Health and Safety at the Rio Olympics: It's Not Just About Zika


Aug 5, 2016

A worker wears a sign that reads "Shoo Zika!" in Portuguese on his back in Olympic Park in Rio de Janeiro, Brazil, July 31, 2016

A worker wears a sign that reads "Shoo Zika!" in Portuguese on his back in Olympic Park in Rio de Janeiro, Brazil, July 31, 2016

Photo by Pilar Olivares/Reuters

This commentary originally appeared on The Mark News on August 4, 2016.

For the past several months, we have seen wide ranging advice about the Zika virus and whether to travel to Rio de Janeiro for the Olympics; there were even calls to move or postpone the 2016 Games because of the perceived threat.

On the one hand, concern about the Zika virus is warranted because of the devastating consequences in some babies whose mothers are infected during pregnancy. And indeed, Brazil is the epicenter of the Zika outbreak that has now spread throughout nearly all of South and Central America, Mexico, and the Caribbean. But Zika is already on the wane during these winter months in Brazil, as temperatures become cooler and the vector mosquitoes less active.

While the Zika risk will not drop to zero in the coming weeks, there are other things to think about when it comes to health and safety at the Rio Olympics.

A good place to find prudent advice is the Travelers' Health section of the Centers for Disease Control and Prevention's website. Yes, CDC does provide explicit advice about Zika and the Rio Olympics: Pregnant women should not travel to areas where Zika is still actively transmitted, including (but not limited to) Brazil; men with a pregnant wife/partner should take precautions against transmitting the virus through sexual contact with their partner after returning from an area with active Zika transmission (including Brazil); and people who travel to such areas should try to protect themselves from mosquito bites by using insect repellent and wearing protective clothing.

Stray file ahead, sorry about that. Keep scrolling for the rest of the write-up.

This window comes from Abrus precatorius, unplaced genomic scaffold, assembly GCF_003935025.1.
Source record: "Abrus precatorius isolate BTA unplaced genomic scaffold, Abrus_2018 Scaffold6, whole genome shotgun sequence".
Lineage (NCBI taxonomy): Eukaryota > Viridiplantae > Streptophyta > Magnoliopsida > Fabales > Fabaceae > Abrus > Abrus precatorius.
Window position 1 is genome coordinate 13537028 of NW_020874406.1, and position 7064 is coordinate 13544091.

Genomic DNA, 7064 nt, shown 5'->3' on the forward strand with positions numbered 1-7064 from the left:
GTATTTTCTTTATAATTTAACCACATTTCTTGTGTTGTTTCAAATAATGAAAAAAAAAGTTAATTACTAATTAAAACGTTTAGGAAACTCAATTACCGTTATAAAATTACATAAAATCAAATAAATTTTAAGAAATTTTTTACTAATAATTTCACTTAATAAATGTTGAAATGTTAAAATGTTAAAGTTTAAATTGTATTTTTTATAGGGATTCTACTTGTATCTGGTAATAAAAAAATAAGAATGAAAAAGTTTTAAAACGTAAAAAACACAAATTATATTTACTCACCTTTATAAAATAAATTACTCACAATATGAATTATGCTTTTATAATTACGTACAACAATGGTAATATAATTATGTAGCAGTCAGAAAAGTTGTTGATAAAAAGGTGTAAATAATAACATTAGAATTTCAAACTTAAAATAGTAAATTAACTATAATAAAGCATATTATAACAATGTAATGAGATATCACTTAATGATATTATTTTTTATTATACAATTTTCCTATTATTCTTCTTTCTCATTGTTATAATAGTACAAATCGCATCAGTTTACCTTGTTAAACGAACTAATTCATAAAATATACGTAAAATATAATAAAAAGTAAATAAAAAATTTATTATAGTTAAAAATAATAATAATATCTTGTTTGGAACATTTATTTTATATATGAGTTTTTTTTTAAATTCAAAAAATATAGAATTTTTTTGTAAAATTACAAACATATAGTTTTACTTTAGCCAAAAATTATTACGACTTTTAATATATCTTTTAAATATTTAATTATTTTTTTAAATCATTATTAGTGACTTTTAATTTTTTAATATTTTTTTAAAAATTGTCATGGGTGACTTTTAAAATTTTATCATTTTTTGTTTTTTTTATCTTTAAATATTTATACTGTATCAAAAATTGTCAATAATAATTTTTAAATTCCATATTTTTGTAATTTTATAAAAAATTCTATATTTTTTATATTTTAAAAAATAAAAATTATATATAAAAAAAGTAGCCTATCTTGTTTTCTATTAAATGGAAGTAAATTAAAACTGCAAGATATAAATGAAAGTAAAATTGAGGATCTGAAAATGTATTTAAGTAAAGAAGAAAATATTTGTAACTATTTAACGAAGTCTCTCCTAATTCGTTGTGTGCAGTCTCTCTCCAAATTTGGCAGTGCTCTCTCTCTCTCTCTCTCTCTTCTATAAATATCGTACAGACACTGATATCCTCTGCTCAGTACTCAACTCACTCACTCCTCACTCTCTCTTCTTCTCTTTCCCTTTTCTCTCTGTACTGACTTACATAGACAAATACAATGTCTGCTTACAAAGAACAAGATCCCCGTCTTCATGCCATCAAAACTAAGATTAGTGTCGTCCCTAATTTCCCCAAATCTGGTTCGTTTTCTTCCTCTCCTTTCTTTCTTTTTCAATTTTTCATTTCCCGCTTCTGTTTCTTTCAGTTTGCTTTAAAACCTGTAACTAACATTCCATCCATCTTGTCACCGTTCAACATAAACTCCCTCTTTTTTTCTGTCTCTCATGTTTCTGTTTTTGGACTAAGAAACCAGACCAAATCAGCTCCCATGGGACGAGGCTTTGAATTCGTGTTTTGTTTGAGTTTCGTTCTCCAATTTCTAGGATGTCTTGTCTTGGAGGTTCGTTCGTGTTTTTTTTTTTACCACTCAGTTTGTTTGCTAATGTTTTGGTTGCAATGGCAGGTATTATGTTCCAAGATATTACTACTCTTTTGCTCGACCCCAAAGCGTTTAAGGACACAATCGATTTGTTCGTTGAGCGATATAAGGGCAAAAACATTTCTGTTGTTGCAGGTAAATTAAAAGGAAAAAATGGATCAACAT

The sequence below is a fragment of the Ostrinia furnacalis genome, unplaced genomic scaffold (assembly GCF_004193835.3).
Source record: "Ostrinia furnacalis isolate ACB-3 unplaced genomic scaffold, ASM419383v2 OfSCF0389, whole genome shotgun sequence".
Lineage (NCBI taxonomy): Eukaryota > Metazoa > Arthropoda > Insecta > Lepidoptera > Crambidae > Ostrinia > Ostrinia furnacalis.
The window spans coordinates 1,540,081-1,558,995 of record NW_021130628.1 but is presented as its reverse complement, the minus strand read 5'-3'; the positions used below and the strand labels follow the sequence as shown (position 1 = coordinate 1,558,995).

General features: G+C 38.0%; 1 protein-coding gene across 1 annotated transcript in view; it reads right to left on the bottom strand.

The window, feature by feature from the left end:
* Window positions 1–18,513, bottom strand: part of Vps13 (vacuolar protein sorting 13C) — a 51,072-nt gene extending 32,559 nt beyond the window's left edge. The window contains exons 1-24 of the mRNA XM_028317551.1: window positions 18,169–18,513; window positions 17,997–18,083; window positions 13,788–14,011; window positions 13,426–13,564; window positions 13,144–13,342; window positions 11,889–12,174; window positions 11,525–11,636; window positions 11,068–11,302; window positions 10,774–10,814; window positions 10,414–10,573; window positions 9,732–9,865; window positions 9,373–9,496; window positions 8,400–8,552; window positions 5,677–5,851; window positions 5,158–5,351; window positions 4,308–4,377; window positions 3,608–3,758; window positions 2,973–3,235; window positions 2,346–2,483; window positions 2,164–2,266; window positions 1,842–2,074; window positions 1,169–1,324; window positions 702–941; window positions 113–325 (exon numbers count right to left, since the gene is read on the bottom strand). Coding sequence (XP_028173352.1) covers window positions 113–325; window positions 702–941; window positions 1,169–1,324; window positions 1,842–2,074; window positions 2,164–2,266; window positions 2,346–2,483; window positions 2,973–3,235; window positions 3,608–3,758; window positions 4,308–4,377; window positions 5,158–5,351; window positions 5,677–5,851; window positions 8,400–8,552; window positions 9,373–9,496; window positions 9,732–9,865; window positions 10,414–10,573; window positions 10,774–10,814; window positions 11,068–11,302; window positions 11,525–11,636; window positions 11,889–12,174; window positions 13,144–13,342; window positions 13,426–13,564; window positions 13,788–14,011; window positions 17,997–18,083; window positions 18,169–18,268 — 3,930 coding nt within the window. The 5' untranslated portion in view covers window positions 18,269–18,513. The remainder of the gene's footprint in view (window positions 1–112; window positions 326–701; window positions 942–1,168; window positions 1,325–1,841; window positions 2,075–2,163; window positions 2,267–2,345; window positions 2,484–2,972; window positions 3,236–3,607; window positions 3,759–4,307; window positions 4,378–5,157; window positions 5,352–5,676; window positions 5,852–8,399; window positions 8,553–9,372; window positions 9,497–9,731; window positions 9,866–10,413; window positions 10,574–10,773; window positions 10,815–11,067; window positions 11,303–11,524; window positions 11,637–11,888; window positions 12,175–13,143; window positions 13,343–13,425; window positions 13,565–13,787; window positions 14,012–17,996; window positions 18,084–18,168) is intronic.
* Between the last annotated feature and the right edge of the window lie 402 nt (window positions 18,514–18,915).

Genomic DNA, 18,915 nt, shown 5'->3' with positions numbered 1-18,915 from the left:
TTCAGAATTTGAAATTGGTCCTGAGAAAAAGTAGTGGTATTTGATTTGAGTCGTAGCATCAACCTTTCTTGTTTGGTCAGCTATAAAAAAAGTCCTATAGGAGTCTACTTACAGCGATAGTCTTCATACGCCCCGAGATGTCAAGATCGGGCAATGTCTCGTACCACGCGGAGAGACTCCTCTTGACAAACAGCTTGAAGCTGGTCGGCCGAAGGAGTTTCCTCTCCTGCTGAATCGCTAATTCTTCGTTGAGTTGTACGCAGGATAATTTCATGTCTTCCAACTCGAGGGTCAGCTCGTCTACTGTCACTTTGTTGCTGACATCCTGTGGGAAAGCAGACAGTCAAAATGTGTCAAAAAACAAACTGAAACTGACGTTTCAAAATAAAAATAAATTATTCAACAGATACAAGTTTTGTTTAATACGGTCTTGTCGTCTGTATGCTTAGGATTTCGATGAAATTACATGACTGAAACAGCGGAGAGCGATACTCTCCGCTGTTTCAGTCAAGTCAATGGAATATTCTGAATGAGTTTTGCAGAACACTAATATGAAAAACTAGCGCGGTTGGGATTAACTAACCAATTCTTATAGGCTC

What the media is not necessarily reporting, but savvy travelers and their doctors know, is that there is a broader range of health and safety concerns for which travelers can and should take specific precautions.

On the health side, the CDC provides a wealth of information and advice related to travel to any country in the world. The brief version of advice for travelers to Brazil, not specific to any particular season, is to make sure routine vaccinations are up to date, eat and drink safely, keep away from animals, avoid sharing body fluids, take antimalarial medications, prevent bug bites, reduce exposure to germs, and avoid non-sterile medical or cosmetic equipment. Some version of those same precautions is found for travel to many other countries around the world, and this advice warrants heeding. A traveler to Brazil is much more likely to become ill from consuming unsafe food or beverages; for example, the very tempting food from street vendors or contaminated ice in beverages. The European CDC published a health risk assessment related to the Rio Olympics and reached similar conclusions: The risk of contracting Zika is low, whereas the risk for gastrointestinal illness is moderate and the risk for influenza — as it is winter in Brazil — is moderate to high.